Executive Carpet Bombs

No, it’s not as violent as it sounds.  Anytime you want to send a complaint letter, like my Delta letter, my Budget letter (which I’ll post eventually), or any of my other letters (apartment buildings, etc.) that have resulted in cash and prizes, the best way to complain is to hit everyone you can.

I found a site called Executive Bomb.  (Incidentally, I saw it on The Consumerist – a site I recommend; just take what you read with a salt shaker. At times it’s a bit over-the-top and sensationalist.)  The site purports to have 800+ entries for company contacts – email addresses/email formats (such as lastnamefirstinitial@company.com), phone numbers, mailing addresses, etc. I haven’t checked on the accuracy of the companies that I’ve looked into, but the idea is good.

Beyond that, here are my recommendations.

  • Be polite. It’s highly doubtful that the person on the reading end is even remotely responsible for your situation, and people don’t respond well to threats and accusations.  Instead of “What the F#%@T@ is wrong with your company?”, consider “This isn’t something I expected from a company such as yours – I’ve been using XYZ for years and have never had this happen.”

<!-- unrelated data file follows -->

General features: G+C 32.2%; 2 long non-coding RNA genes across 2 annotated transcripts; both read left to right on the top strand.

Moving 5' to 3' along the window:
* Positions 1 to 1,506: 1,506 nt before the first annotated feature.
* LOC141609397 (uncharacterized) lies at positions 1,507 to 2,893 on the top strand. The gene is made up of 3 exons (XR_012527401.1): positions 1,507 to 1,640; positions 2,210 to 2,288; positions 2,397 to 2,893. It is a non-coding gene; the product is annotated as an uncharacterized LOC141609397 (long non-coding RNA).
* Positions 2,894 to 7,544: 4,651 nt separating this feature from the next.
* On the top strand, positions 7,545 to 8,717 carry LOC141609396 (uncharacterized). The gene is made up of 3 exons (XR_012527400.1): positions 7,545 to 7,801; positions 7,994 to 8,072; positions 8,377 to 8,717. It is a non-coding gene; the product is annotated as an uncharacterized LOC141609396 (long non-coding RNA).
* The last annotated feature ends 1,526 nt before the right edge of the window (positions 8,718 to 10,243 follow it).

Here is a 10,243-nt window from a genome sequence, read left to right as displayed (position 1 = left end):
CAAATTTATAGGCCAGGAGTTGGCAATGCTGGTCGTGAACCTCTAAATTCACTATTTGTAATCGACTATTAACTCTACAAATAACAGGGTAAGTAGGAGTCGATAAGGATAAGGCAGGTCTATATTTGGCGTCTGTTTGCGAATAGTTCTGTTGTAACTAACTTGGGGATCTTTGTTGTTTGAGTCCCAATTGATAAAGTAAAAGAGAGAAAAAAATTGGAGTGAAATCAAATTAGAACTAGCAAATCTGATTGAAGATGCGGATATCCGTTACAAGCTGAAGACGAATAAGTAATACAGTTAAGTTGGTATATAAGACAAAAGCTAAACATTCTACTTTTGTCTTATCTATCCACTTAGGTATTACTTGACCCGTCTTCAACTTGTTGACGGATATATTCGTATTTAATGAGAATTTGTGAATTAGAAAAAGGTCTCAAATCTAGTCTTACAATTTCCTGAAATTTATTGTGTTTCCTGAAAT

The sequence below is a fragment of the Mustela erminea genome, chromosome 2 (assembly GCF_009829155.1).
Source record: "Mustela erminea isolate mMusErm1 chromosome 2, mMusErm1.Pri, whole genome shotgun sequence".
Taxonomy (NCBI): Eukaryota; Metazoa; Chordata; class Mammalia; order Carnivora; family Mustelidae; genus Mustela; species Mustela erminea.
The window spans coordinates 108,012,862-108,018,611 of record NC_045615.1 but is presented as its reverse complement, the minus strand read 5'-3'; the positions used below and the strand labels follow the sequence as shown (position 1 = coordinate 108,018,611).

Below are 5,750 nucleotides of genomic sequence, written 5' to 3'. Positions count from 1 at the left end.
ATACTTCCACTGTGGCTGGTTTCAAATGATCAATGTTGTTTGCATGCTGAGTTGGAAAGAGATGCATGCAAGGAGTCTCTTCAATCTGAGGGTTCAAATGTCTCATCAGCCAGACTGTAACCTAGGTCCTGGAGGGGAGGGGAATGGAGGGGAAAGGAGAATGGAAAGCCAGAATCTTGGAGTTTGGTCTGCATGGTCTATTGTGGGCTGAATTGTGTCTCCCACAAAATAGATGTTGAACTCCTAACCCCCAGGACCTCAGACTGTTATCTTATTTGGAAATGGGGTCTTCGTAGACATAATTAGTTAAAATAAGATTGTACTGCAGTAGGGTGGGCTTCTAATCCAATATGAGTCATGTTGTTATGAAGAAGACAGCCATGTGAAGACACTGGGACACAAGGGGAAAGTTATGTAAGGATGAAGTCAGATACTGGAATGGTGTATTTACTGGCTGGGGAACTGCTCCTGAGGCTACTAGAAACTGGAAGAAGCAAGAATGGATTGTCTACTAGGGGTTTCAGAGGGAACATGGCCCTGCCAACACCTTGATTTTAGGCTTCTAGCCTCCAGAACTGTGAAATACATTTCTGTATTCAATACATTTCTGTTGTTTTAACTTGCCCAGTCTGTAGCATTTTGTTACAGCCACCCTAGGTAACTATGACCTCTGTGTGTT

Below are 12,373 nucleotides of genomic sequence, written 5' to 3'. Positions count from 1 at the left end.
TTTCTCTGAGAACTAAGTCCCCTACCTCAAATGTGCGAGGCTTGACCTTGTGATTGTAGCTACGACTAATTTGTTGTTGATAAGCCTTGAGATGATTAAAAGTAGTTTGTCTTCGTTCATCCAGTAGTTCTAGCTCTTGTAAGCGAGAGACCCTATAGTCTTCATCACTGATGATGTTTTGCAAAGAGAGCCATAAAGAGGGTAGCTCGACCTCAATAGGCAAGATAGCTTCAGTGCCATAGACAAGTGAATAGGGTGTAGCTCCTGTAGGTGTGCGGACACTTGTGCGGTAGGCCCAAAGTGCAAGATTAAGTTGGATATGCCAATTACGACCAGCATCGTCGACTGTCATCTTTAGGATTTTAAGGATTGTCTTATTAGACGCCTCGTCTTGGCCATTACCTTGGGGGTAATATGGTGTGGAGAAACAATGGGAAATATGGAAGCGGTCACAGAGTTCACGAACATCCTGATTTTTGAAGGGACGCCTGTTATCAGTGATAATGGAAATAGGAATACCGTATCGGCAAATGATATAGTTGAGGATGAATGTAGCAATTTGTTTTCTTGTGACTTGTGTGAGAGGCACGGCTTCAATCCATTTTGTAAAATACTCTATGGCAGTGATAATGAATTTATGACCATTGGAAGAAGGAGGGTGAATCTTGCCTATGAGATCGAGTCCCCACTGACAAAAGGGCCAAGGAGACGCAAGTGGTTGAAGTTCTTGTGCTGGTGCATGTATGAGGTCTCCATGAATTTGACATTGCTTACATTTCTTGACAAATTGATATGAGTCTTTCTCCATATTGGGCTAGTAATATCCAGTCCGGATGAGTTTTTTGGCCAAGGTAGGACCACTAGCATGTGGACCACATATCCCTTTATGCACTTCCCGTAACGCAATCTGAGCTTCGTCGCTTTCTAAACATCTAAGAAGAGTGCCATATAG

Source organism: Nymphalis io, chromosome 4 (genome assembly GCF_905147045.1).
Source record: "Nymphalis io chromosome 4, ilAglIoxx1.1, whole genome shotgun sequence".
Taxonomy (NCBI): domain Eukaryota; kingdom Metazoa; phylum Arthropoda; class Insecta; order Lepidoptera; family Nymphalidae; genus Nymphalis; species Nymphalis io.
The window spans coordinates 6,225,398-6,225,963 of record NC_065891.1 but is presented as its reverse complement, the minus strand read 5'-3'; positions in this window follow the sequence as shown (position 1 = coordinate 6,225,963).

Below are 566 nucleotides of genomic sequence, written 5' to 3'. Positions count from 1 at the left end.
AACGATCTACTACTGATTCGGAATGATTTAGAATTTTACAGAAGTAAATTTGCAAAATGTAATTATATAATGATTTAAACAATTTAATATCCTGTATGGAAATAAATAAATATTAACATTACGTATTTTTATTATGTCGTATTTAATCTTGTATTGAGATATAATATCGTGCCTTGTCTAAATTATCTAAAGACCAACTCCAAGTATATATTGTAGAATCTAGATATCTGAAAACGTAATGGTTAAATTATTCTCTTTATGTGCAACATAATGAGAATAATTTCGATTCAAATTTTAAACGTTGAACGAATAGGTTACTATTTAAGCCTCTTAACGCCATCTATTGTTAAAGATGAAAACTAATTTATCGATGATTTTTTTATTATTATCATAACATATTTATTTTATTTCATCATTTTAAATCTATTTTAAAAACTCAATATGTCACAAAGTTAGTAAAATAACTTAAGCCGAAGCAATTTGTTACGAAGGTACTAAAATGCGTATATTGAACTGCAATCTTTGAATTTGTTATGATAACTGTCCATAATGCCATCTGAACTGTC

• Make it into a human problem. Give the person on the other end a reason to care, or as my dad put it, the “dog dragging his leg” line.  My Delta letter involved my fear of flying, and my need to see “the most beautiful woman in the world”.
  • Send it to everyone you can. Address your letter to at least the CEO, CFO, Vice President of Business Operations, any Customer Care/Service addresses, and especially Investor Relations.  Most of these addresses can be found either on the company’s website, or from SEC filings – look especially at the contact information on the first page, as well as the 10-K forms, which are annual reports.
  • Send a letter instead of an email. By sending a letter, you bypass the problem of being lost among the spam and other junk that ends up in everyone’s mailboxes.  Also, writing a well-thought-out letter shows that you sat down, took time, revised, and sent a final product – rather than an angry letter intended to vent steam.
  • Ask for specific demands, but be reasonable. If you had an upgrade, for example, ask for “at least a refund of the difference”.  Don’t go straight for the jugular and ask for a full refund – that’s a lot to ask, and while it can happen, it’s rare.  In my Budget letter, I asked for a refund of the extra money I had to pay – since they sent me to the wrong dropoff point, I incurred both a late fee and had to refill the tank again.  I ended up getting the late fee, my gas money, AND half of the original charge back.

These are just some things I’ve learned in the couple of letters I’ve been successful with.  If you have other tips, please add to the list in the comments below!  I love seeing what’s worked well for others, especially in how best to piss and moan about things :-)

Happy writing!  Let me know how your letters go.


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